Re: ItemRemove event not fire when delete recurring appointment

  • Thread starter Ken Slovak - [MVP - Outlook]
  • Start date
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K

Ken Slovak - [MVP - Outlook]

I can't repro this.

If I change the start time of an item in a recurring series it is in

Exceptions, but it does not show Deleted == true.

I set up a series of appointments, 10 in all, and deleted the first 3. I

then modified another instance for start time. In Exceptions I had 3 marked

as Deleted == true, 1 as Deleted == false, exactly what I would have

expected.

"Jason" <a@a.com> wrote in message

news:Omsj%23%23pnJHA.3840@TK2MSFTNGP03.phx.gbl...
> Symptom:
> When deleting an entire appointment series, the ItemRemove event always
> fires. - That is correct.

> When deleting the 1st item from a recurring appointment series, the
> ItemRemove event does fire. - That is correct.

> However, when deleting the other items (2nd to the last) from a recurring
> appointment series, the ItemRemove event does not fire. Instead,
> ItemChange event is fired. It does not matter if the 1st item has been
> removed or not.

> Question:
> In ItemChange event handler, how to detect that the event is actually an
> ItemRemove, not ItemChange?

> In the Outlook.RecurrencePattern.Exception collection, the Deleted
> property is true for all objects in it, when doing delete and update.
> Can't see difference between delete and update. What are the real
> flags/identifiers?

>
 
J

Jason

You are right Ken.

The deleted items remain in the Exception collection and have the deleted

property set to true and the Appointment set to null.

The Exception collection contains both modified and deleted items.

With these knowledge, I am still not able to identify which item is being

modified or deleted, and what operation (modification or deletion) is

performed? And worse yet, does the operation apply on the entire series or

just single occurrence?

The Appointment.EntryId is used for the entire series.

NO properties of the Exception object is useful.
<kenslovak@mvps.org> wrote in message

news:%23LhdYnMoJHA.3984@TK2MSFTNGP02.phx.gbl...
> I can't repro this.

> If I change the start time of an item in a recurring series it is in
> Exceptions, but it does not show Deleted == true.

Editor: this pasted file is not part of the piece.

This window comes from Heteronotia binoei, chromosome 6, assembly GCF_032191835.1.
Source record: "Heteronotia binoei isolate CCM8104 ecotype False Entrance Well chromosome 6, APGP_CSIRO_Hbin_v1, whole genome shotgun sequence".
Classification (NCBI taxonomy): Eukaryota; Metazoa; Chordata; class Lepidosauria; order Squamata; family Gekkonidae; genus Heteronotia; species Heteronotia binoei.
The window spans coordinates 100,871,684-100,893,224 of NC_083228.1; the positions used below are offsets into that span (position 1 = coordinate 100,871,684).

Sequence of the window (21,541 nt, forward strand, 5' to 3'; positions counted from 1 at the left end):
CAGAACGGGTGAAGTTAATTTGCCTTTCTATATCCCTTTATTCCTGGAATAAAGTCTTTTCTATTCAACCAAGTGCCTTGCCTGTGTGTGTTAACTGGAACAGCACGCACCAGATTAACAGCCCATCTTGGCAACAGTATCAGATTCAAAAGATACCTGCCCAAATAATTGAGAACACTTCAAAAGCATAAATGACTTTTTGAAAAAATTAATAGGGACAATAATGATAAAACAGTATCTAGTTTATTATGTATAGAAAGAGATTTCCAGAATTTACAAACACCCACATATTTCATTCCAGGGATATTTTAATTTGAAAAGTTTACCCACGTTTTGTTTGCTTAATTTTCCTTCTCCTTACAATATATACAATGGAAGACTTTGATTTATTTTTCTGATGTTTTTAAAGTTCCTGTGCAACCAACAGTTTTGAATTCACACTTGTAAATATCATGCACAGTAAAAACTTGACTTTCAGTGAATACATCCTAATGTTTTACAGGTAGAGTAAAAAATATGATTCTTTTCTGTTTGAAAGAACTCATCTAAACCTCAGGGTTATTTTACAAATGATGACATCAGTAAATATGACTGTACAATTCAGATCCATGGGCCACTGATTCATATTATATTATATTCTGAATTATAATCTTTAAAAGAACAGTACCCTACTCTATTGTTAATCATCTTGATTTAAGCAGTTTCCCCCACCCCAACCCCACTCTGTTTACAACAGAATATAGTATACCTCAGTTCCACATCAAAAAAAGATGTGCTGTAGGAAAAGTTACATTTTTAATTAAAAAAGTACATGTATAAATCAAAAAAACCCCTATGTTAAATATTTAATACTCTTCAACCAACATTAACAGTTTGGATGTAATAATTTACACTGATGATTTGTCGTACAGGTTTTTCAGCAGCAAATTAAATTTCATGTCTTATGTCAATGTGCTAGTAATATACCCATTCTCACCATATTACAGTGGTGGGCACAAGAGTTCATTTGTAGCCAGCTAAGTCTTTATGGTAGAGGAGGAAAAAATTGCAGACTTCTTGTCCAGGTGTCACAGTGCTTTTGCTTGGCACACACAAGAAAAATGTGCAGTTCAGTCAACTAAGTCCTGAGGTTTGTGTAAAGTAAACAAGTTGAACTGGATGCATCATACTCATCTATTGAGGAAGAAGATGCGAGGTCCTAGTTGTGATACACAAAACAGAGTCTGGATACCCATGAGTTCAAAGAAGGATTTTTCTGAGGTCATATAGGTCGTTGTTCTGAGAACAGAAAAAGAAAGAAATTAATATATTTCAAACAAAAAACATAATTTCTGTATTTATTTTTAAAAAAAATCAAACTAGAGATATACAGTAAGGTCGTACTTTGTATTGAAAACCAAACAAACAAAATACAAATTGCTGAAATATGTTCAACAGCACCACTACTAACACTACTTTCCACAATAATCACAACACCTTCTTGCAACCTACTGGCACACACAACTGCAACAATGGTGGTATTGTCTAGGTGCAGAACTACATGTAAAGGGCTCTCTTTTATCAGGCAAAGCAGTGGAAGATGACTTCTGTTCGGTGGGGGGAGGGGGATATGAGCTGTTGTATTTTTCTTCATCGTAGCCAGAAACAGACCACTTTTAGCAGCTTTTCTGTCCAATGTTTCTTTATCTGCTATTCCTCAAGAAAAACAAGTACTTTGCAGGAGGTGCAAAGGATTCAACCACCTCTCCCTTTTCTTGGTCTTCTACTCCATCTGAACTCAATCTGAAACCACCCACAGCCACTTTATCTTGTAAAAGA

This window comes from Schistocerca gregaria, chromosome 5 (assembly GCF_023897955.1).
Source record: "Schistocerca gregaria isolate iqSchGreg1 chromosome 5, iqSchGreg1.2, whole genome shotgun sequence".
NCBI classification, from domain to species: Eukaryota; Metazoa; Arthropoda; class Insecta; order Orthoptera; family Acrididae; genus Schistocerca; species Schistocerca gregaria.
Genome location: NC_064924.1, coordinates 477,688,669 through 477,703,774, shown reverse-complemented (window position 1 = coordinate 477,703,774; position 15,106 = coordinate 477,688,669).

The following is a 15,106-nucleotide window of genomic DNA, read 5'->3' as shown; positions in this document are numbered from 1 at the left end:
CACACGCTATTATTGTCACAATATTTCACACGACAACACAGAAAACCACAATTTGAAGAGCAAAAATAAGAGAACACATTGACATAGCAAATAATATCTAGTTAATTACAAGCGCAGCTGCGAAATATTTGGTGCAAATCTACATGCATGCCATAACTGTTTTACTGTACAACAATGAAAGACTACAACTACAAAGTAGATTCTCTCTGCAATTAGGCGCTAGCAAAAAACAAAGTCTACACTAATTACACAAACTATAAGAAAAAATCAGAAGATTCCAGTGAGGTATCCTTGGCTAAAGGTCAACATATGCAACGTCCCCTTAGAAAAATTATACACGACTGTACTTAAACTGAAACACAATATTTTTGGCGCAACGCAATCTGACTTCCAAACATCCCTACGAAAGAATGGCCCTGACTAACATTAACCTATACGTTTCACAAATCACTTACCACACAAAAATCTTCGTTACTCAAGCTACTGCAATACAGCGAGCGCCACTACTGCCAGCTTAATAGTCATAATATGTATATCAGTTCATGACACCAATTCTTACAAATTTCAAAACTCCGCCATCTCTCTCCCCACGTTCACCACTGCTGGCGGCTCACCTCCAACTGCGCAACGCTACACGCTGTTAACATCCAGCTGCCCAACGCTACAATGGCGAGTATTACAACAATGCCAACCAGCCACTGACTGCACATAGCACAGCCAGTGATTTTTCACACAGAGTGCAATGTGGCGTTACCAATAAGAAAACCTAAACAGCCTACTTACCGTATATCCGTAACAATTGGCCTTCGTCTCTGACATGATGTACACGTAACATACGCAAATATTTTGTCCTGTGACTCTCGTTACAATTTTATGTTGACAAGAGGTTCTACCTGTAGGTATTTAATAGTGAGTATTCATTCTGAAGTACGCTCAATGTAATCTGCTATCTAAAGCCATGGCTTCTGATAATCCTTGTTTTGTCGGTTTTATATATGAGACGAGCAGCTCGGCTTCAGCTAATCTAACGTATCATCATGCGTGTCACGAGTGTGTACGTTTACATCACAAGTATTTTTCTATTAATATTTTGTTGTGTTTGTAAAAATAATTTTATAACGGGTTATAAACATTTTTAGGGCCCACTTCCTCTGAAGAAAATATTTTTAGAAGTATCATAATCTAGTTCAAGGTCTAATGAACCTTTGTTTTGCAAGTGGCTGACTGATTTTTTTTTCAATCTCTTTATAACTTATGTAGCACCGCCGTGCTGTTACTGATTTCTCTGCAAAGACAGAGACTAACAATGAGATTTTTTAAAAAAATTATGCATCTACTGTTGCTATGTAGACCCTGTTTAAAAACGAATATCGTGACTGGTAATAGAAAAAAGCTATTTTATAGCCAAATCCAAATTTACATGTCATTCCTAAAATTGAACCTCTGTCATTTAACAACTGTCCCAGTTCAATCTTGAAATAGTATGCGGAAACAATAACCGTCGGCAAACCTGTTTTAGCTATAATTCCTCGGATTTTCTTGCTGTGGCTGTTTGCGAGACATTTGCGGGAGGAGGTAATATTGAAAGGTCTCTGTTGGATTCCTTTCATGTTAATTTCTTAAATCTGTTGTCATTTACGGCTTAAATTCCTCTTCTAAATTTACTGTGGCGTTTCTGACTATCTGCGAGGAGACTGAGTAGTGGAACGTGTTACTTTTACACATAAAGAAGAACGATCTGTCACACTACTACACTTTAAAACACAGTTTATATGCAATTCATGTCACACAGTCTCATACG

> I set up a series of appointments, 10 in all, and deleted the first 3. I
> then modified another instance for start time. In Exceptions I had 3
> marked as Deleted == true, 1 as Deleted == false, exactly what I would
> have expected.

> >

>

> "Jason" <a@a.com> wrote in message
> news:Omsj%23%23pnJHA.3840@TK2MSFTNGP03.phx.gbl...
> > Symptom:
> > When deleting an entire appointment series, the ItemRemove event always
> > fires. - That is correct.
>

>> When deleting the 1st item from a recurring appointment series, the
> > ItemRemove event does fire. - That is correct.
>

>> However, when deleting the other items (2nd to the last) from a recurring
> > appointment series, the ItemRemove event does not fire. Instead,
> > ItemChange event is fired. It does not matter if the 1st item has been
> > removed or not.
>

>> Question:
> > In ItemChange event handler, how to detect that the event is actually an
> > ItemRemove, not ItemChange?
>

>> In the Outlook.RecurrencePattern.Exception collection, the Deleted
> > property is true for all objects in it, when doing delete and update.
> > Can't see difference between delete and update. What are the real
> > flags/identifiers?
>

>>

>
 
K

Ken Slovak - [MVP - Outlook]

Exception.AppointmentItem and Exception.OriginalDate give you enough

information so you can see which instance was modified/deleted in the

Exceptions collection.

For example, get the Start of the item passed to you in ItemChange() and

compare that to each Exception.OriginalDate in the Exceptions collection.

Exception.AppointmentItem will give you back the recurring instance,